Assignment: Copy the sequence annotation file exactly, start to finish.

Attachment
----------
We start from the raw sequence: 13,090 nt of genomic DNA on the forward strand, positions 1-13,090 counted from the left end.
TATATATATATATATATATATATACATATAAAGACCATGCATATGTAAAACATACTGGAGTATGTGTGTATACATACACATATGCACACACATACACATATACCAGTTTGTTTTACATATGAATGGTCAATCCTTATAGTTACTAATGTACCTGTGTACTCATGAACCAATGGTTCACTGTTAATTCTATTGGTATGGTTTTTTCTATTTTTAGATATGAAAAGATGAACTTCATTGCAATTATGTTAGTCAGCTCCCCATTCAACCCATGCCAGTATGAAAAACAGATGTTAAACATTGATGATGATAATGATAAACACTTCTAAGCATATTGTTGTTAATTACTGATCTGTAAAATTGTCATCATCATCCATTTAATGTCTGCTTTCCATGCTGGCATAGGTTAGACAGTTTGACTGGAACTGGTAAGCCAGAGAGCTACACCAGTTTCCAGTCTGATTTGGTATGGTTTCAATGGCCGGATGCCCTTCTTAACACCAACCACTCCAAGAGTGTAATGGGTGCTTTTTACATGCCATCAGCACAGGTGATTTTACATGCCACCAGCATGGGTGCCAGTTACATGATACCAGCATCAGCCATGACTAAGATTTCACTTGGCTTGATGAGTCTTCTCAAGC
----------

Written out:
We start from the raw sequence: 13,090 nt of genomic DNA on the forward strand, positions 1-13,090 counted from the left end.
TATATATATATATATATATATATACATATAAAGACCATGCATATGTAAAACATACTGGAGTATGTGTGTATACATACACATATGCACACACATACACATATACCAGTTTGTTTTACATATGAATGGTCAATCCTTATAGTTACTAATGTACCTGTGTACTCATGAACCAATGGTTCACTGTTAATTCTATTGGTATGGTTTTTTCTATTTTTAGATATGAAAAGATGAACTTCATTGCAATTATGTTAGTCAGCTCCCCATTCAACCCATGCCAGTATGAAAAACAGATGTTAAACATTGATGATGATAATGATAAACACTTCTAAGCATATTGTTGTTAATTACTGATCTGTAAAATTGTCATCATCATCCATTTAATGTCTGCTTTCCATGCTGGCATAGGTTAGACAGTTTGACTGGAACTGGTAAGCCAGAGAGCTACACCAGTTTCCAGTCTGATTTGGTATGGTTTCAATGGCCGGATGCCCTTCTTAACACCAACCACTCCAAGAGTGTAATGGGTGCTTTTTACATGCCATCAGCACAGGTGATTTTACATGCCACCAGCATGGGTGCCAGTTACATGATACCAGCATCAGCCATGACTAAGATTTCACTTGGCTTGATGAGTCTTCTCAAGC